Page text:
Skip to main content

Study information

Text and Context: Early Greek Poetry

Module titleText and Context: Early Greek Poetry
Module codeCLA1401
Academic year2019/0
Module staff

Professor Matthew Wright (Convenor)

Duration: Term123
Duration: Weeks


Number students taking module (anticipated)


Module description

In this module we examine some of the earliest poetry ever written, including the remains of poets as diverse as Hesiod, Sappho, Anacreon, Ibycus, Simonides, Pindar, Bacchylides, Lasus, Solon, Tyrtaeus and many others. Most of these poems survive only as fragments, which means that the module grapples with (inter alia) approaches and methodologies for dealing with fragmentary material. The module also covers many other topic and questions, including: what is early Greek poetry about? How do early Greek poets deal with subjects such as politics, religion, love, war, death, myth and so on? What do we really know about the ancient poets and their audiences? How does poetry relate to the society that produced it? Can reading early Greek poetry change the way that we approach other types of poetry? These questions are addressed through close study of the surviving poems and fragments, studied in English translation.

Module aims - intentions of the module

This module addresses key issues in early Greek poetry; it also examines the evidence for the poems' original conditions of composition and performance. You will study poetry, in the medium of English translation, of a number of types (including lyric, elegiac, iambic, and didactic) and by a variety of authors (including Sappho, Solon, Simonides, Pindar, Anacreon, Theognis, and Hesiod). What are the main themes and preoccupations of early Greek poets? How important is the concept of literary genre? How does one read a poem? What can we learn from our knowledge of the performance context? What can we know about the poets and their audiences, and how does this knowledge affect our reading of the poems? The module will engage with these and similar questions, through the close study of a number of set texts. You will learn how to use and analyse texts and how to relate their style and content to the wider context of archaic and early classical Greece.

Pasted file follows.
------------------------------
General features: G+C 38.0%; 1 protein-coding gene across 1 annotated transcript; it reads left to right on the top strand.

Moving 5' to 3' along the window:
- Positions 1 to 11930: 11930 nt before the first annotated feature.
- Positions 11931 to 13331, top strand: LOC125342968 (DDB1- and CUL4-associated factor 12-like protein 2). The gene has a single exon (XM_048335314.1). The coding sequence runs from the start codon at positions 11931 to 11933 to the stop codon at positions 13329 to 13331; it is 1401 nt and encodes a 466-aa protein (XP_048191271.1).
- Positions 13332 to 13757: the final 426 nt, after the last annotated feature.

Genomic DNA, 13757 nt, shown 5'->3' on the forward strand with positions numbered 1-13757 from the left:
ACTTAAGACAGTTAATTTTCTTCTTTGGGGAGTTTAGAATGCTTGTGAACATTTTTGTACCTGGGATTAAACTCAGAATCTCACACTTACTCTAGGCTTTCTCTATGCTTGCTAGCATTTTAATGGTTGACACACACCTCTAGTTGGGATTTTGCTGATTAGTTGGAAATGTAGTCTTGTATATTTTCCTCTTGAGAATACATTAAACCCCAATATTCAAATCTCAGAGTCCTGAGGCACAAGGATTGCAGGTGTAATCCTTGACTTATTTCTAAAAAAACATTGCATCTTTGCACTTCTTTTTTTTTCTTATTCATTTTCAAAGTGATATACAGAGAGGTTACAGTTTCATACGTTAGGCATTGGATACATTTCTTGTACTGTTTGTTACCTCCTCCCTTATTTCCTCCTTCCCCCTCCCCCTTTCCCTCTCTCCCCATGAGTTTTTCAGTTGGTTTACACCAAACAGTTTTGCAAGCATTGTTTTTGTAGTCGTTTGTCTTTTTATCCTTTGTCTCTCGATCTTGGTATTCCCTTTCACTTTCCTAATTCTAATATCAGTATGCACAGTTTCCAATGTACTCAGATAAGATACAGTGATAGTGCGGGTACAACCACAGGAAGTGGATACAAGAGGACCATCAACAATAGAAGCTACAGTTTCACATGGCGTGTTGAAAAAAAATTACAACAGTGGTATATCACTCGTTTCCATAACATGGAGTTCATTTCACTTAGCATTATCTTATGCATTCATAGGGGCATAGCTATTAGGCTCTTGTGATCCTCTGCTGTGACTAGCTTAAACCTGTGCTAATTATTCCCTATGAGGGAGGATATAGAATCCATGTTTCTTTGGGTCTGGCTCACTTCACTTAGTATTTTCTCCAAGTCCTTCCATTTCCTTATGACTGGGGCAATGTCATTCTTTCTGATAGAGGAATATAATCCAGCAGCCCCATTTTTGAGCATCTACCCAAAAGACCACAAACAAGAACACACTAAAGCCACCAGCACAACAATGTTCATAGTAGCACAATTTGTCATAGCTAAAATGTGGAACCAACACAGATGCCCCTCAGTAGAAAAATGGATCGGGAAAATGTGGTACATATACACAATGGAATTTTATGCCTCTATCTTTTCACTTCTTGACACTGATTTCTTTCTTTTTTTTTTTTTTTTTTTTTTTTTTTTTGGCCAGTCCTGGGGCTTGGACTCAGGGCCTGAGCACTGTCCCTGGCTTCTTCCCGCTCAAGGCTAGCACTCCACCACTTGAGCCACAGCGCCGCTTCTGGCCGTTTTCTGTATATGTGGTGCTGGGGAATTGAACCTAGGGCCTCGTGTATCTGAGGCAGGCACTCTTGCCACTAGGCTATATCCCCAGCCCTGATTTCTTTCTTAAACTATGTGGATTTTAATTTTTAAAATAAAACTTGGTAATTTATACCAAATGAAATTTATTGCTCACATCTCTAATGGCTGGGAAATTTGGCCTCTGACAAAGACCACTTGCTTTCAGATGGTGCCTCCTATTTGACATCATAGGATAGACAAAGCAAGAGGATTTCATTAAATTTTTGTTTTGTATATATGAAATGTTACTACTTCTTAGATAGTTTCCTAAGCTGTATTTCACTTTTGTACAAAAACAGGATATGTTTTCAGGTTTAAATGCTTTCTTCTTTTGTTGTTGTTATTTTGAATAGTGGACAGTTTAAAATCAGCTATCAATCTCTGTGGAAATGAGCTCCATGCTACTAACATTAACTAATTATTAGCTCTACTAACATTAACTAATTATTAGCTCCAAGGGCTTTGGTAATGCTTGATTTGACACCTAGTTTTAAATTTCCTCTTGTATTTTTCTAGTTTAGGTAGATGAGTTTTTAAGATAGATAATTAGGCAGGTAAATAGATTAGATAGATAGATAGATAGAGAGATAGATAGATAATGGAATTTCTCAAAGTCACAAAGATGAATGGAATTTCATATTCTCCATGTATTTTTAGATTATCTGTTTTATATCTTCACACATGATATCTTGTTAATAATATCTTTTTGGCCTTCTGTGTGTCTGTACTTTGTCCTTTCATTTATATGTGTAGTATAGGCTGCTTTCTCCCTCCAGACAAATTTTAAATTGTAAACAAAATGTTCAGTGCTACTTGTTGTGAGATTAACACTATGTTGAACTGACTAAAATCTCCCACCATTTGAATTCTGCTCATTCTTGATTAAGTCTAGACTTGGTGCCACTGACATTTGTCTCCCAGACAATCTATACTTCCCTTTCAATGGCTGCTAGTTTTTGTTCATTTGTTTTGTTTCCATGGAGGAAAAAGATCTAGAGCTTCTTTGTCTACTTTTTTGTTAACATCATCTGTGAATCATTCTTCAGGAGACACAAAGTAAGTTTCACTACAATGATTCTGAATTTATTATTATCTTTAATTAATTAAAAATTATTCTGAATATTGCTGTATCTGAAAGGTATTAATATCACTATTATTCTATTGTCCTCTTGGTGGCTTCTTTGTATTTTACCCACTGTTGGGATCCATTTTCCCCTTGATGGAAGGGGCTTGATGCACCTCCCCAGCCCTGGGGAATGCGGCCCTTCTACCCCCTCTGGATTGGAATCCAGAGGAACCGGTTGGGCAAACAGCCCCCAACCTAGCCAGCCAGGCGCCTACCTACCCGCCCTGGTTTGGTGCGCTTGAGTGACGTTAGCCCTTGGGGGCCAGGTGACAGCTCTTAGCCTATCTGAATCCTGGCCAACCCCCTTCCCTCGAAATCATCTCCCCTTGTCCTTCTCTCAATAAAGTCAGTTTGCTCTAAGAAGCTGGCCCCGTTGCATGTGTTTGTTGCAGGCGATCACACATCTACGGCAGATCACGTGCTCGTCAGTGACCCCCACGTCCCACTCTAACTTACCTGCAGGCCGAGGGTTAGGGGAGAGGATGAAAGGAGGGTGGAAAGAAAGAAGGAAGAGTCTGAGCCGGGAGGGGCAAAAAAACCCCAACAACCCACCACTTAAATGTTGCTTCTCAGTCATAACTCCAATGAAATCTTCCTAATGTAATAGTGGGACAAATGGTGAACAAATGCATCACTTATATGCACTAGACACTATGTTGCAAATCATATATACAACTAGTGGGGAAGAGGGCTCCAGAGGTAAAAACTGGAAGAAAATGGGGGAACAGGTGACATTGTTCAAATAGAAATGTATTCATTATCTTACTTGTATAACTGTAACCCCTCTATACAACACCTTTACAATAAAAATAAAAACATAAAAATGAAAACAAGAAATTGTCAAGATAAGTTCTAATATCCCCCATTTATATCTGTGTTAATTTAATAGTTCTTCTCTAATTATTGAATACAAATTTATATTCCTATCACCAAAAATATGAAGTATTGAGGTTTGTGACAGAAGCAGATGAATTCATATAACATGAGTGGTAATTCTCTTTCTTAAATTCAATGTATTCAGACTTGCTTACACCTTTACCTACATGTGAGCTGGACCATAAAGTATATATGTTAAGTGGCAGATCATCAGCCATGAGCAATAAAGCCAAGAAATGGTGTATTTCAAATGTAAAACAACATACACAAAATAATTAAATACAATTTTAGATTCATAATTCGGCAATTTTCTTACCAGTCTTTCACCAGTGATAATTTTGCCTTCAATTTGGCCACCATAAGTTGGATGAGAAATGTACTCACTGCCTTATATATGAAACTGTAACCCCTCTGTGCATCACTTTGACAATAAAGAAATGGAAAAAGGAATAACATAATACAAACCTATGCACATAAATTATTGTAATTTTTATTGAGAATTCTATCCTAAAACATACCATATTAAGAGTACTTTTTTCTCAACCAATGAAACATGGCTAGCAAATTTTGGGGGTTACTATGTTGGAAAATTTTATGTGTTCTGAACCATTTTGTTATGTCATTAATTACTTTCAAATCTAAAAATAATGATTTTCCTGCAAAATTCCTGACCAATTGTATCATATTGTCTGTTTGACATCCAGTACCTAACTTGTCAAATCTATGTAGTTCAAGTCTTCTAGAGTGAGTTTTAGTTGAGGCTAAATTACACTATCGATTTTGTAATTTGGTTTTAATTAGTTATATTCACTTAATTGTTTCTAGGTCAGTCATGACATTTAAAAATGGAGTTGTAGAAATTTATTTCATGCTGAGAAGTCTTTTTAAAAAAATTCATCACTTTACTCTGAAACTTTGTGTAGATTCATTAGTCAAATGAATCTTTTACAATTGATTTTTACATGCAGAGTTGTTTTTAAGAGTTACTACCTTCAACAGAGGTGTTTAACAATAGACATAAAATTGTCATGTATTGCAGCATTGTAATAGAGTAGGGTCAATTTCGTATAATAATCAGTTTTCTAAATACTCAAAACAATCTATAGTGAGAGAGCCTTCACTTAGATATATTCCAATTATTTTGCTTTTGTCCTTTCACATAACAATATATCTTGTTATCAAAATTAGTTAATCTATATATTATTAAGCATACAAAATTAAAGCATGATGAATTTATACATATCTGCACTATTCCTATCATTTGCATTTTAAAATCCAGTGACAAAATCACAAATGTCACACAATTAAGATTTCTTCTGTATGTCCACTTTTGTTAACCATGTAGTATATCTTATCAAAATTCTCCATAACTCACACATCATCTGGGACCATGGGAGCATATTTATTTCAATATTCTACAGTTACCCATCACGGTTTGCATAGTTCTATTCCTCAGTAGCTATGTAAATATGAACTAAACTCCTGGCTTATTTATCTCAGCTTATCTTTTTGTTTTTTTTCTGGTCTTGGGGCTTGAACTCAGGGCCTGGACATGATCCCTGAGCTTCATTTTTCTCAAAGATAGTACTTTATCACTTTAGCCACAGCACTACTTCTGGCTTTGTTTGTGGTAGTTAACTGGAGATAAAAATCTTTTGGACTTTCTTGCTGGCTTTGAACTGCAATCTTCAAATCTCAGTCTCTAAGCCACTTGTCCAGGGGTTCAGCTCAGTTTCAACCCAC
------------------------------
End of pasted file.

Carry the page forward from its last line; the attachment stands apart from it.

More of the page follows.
Intended Learning Outcomes (ILOs)

ILO: Module-specific skills

On successfully completing the module you will be able to...

  • 1. Through an analysis of key texts, describe and evaluate a variety of early Greek poems in translation
  • 2. Assimilate a basic understanding of the concepts of poetry and poetic genre
  • 3. Relate the texts in a meaningful way to the historical and social context of classical Greece

ILO: Discipline-specific skills

On successfully completing the module you will be able to...

  • 4. Use, analyse and evaluate ancient texts and how they relate to other sources and their socio-historical context
  • 5. Develop advanced academic and library skills as well as a critical ability in assessing published literature
  • 6. Reflect deeply on literary-critical skills in a widely applicable sense

ILO: Personal and key skills

On successfully completing the module you will be able to...

  • 7. Demonstrate independent and group study skills in research and presentation of findings
  • 8. Select and organise relevant material and present a strong argument in coherent oral and written form, and to discuss issues in a peer group
  • 9. Manage your own time and meet deadlines

Syllabus plan

Whilst the content may vary from year to year, it is envisioned that it will cover some or all of the following topics: